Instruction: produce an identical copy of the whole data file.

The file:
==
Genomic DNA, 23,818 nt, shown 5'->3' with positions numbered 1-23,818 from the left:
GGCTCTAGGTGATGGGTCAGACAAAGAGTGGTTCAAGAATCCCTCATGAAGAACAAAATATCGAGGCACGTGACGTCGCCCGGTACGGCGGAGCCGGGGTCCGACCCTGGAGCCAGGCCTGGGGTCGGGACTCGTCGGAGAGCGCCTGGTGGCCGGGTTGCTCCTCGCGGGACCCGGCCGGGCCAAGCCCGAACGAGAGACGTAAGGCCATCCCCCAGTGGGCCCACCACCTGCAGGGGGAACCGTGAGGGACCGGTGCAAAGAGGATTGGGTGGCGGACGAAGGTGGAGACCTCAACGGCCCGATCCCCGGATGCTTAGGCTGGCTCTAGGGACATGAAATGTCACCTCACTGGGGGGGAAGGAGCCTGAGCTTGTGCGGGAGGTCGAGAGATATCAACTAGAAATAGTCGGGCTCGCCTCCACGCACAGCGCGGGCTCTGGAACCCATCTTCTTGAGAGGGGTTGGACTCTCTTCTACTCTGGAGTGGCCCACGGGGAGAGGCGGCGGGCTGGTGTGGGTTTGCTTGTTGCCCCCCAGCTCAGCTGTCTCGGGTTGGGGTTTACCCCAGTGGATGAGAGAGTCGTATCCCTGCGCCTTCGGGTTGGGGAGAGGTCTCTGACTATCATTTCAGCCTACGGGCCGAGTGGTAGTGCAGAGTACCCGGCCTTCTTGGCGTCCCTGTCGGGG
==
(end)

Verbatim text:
Genomic DNA, 23,818 nt, shown 5'->3' with positions numbered 1-23,818 from the left:
GGCTCTAGGTGATGGGTCAGACAAAGAGTGGTTCAAGAATCCCTCATGAAGAACAAAATATCGAGGCACGTGACGTCGCCCGGTACGGCGGAGCCGGGGTCCGACCCTGGAGCCAGGCCTGGGGTCGGGACTCGTCGGAGAGCGCCTGGTGGCCGGGTTGCTCCTCGCGGGACCCGGCCGGGCCAAGCCCGAACGAGAGACGTAAGGCCATCCCCCAGTGGGCCCACCACCTGCAGGGGGAACCGTGAGGGACCGGTGCAAAGAGGATTGGGTGGCGGACGAAGGTGGAGACCTCAACGGCCCGATCCCCGGATGCTTAGGCTGGCTCTAGGGACATGAAATGTCACCTCACTGGGGGGGAAGGAGCCTGAGCTTGTGCGGGAGGTCGAGAGATATCAACTAGAAATAGTCGGGCTCGCCTCCACGCACAGCGCGGGCTCTGGAACCCATCTTCTTGAGAGGGGTTGGACTCTCTTCTACTCTGGAGTGGCCCACGGGGAGAGGCGGCGGGCTGGTGTGGGTTTGCTTGTTGCCCCCCAGCTCAGCTGTCTCGGGTTGGGGTTTACCCCAGTGGATGAGAGAGTCGTATCCCTGCGCCTTCGGGTTGGGGAGAGGTCTCTGACTATCATTTCAGCCTACGGGCCGAGTGGTAGTGCAGAGTACCCGGCCTTCTTGGCGTCCCTGTCGGGG